26 August 2020

Three Stone Bridges of Hillsborough

According to the National Park Service, Hillsborough Township's early 19th-century stone bridges included on the National Register of Historic Places are two of just twenty such bridges still standing in Somerset County. I would propose that we might add a third, later bridge to that list. 

Cat Tail Brook Bridge - Montgomery Road

The Cat Tail Brook Bridge - spanning the stream of the same name on Montgomery Road - is Hillsborough's oldest document stone bridge. The single-span arch bridge was constructed in 1825 by B.J. Gray, supervised by Mssrs. Stryker and Cruser, and assisted by stonemasons John Rowland Jr. and Thomas Stout.

Cat Tail Brook Bridge, 2009

The thirty-foot long bridge is made of local fieldstone. The arch - with a ten-foot span - is made of quarried stone. The bridge can not be called elegant, but the simple fact of its nearly 200-year service to the community attests to the workmanship of the builders.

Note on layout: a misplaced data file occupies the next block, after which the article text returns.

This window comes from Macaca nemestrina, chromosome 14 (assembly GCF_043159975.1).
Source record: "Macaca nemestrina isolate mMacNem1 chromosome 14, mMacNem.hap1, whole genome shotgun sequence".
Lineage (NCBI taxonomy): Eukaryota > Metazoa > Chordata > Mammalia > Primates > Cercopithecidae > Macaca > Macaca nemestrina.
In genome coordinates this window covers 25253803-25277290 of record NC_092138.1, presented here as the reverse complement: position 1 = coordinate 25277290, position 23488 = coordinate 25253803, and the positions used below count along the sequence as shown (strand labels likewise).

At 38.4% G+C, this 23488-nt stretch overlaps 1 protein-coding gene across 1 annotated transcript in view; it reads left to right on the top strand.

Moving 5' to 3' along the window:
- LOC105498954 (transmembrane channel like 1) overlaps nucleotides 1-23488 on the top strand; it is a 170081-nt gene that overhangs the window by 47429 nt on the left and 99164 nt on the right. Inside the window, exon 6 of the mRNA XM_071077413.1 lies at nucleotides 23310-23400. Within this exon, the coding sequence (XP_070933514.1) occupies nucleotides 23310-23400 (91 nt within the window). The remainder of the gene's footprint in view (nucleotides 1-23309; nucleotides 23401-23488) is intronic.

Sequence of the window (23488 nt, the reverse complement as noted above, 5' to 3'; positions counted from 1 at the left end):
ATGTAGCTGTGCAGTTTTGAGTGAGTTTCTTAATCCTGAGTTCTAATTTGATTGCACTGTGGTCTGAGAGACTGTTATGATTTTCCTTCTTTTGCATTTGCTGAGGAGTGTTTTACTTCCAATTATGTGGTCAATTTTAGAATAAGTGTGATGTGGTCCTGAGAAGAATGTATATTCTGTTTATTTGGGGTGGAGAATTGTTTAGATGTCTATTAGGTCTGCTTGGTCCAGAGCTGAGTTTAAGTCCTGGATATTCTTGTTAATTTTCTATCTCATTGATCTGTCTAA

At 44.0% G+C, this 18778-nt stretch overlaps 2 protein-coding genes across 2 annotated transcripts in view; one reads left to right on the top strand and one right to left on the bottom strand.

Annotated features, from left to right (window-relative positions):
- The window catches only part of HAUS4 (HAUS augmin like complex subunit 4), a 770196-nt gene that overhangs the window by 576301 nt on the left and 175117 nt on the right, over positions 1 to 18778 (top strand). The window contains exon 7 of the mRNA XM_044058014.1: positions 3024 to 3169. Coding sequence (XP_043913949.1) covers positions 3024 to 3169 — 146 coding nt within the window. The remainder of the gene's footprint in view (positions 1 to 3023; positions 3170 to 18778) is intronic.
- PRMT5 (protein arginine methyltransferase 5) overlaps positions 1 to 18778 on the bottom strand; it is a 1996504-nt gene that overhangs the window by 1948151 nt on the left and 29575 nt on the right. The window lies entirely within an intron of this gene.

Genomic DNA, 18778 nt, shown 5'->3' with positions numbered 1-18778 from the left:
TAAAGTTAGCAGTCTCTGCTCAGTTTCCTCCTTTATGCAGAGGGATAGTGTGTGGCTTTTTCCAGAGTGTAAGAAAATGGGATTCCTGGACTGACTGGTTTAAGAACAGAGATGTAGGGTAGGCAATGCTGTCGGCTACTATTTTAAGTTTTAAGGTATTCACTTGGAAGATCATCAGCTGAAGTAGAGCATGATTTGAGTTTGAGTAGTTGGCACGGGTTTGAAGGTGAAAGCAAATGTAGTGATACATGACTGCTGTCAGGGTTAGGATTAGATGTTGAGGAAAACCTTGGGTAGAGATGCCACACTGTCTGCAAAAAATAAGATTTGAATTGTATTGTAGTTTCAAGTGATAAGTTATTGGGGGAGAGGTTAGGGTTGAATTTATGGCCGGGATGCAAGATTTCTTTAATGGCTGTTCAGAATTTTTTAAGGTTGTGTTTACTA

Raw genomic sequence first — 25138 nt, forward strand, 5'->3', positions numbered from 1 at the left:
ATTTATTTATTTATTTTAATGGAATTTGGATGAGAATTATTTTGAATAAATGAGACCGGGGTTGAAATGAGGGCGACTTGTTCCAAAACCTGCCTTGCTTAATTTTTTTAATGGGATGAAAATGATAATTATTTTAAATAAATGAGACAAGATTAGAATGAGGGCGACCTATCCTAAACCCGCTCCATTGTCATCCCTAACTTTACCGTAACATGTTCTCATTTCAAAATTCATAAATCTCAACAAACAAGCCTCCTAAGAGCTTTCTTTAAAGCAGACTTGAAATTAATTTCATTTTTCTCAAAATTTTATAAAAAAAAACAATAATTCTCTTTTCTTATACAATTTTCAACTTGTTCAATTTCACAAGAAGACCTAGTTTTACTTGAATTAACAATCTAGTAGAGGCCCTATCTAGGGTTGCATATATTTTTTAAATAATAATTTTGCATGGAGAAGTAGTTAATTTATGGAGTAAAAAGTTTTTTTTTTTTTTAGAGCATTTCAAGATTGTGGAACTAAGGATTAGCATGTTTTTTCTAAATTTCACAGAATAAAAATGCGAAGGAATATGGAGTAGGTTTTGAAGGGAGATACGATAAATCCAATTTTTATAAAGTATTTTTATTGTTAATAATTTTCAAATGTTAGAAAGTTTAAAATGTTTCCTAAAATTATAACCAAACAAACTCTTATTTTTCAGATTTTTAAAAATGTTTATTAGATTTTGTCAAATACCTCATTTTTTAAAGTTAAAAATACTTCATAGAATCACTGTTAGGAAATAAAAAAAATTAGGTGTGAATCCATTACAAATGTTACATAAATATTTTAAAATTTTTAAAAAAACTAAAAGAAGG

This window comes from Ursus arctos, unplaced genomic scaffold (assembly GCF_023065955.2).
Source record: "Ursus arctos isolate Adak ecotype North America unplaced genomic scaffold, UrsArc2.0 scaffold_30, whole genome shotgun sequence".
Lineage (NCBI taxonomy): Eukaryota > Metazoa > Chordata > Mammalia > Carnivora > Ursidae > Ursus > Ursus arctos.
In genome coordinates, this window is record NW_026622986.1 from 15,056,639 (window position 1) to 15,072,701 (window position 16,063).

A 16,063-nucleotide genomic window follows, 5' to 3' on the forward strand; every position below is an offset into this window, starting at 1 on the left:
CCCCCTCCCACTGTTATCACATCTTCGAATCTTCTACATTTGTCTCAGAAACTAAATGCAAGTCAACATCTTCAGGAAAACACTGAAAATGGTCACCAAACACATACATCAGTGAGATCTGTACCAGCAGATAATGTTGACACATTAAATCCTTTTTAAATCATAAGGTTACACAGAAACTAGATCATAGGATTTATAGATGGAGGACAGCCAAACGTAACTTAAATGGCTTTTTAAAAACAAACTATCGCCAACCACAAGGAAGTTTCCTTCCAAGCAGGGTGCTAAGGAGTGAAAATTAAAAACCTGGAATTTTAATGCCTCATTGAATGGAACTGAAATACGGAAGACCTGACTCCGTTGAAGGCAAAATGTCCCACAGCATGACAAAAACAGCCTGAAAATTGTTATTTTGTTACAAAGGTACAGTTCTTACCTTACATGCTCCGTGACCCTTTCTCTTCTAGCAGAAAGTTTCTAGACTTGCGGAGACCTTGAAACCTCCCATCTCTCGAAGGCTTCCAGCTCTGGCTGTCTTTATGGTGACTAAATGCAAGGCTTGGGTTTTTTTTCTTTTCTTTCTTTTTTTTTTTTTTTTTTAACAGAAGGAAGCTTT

Cat Tail Brook Bridge cornerstone

Rock Brook Bridge - Long Hill Road

The Rock Brook Bridge is so similar in construction method and materials to other bridges in the immediate area - notably the 1822 Opposum Road Bridge in Montgomery Township - that we can comfortably ascribe a circa 1825 date to this important span.

Rock Brook Bridge, 2020

Originally possessing three arches, an 1891 torrential rainfall washed out the third span. It was quickly reconstructed as an open span, necessitating some new stonework at the center arch and the east abutment. The original stone walls have also been replaced by modern guardrails. Despite these changes, the 41-foot long, 16-foot wide bridge retains its historic integrity and serves its purpose ably to this day.

Rock Brook Bridge, 2020

Hoepfner's Brook Bridge - Township Line Road

The Hoepfner's Brook Bridge on Township Line Road which spans a small tributary of the Millstone River dates to the late 19th-century. The bridge has not been researched and little is known about the circumstances of its construction.

Hoepfner's Brook Bridge looking north

Although its single 10-foot span and fieldstone construction make it visually similar to Cat Tail Brook Bridge, the use of brick for the arch sets it apart. Like the Rock Brook Bridge, a modern guardrail has been in place for a long time.

Hoepfner's Brook Bridge looking south

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